Letters

Letters Spread message about ag prices

To the editor:

The year of 1998 has been filled with news of the struggle for producers to receive fair values of ag commodities. As the struggle intensifies it is inevitable to hear the call for more "harmony and unity" among farm organizations and commodity groups. I believe that this call is made, in part, to try to keep the producers themselves from questioning the methods and the results of people who are supposed to be representing farmers and ranchers.

I want to serve notice that the South Dakota Farmers Union is willing to work with any organization that promotes as its primary focus a "fair, profitable price of farmers and ranchers livestock." There can be no room for compromise on this issue and consequently there may be further separation between some organizations.

The failed policies of the past have had one common thread: cheap wholesale prices. The encouragement to plant and expand without sound economic reward for producers has devastated our rural communities. The drive to import grain and livestock in the name of "global trade," to replace the loss of domestic production caused by low prices and unstable and unfair markets is designed by the companies who benefit from margins on the volume of trade regardless of the consequence to producers. Call the policies by any name you want and they have added up to huge advantages for the buyers of our commodities, and tremendous losses for the sellers and producers of grain and livestock.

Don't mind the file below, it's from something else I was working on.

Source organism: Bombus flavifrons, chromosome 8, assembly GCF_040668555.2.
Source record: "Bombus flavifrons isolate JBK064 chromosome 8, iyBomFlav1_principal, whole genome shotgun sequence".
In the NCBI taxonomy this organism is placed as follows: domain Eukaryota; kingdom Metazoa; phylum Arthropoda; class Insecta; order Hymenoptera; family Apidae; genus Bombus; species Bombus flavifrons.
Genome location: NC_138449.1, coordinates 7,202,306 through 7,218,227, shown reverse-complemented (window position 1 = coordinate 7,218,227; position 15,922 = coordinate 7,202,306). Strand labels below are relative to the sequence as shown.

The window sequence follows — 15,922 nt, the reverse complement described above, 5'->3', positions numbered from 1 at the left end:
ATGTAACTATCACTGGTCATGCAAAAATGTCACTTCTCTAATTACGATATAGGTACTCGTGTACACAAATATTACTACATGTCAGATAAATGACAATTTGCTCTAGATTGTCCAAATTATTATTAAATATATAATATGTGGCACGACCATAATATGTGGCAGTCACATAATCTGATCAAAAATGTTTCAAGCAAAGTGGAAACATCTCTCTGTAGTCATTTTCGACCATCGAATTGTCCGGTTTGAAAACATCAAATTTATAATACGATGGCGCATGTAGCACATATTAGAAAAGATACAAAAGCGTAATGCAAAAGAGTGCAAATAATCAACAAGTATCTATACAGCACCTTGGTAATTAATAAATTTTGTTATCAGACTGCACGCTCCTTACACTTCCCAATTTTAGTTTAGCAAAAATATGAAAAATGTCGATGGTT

We may never achieve total "unity" of ag organizations. We have, however, found the pulse of the producers. Actions like RCALF, CLF, the Farm Journal poll on "freedom to farm" in places like Aberdeen last year and Sioux Falls this week have provided opportunity for news reporters to honestly hear the views of many of the farmers and ranchers themselves. The vast majority of producers know and believe that the message that must be heard and addressed is the price of our production.

Those of us who lead state and national efforts to inform the consumer of our situation are tired of the media treating the few voices of producers who still cling to "trickle down economics" as if they were speaking for any credible portion of agriculture. The unity that many call for already exists. Go to an RCALF meeting, get to a place where producers gather, you can't help but hear the one voice of agriculture calling for fair markets … fair trade … and I am calling for fair reporting of that voice. Producers have known all along what was needed, and it is my job as vice president of the South Dakota Farmers Union to be sure that they are heard. We are in touch with producers and have no doubt as to the message. Who will join our efforts?

Phil Cyre

vice president

South Dakota Farmers Union

Huron

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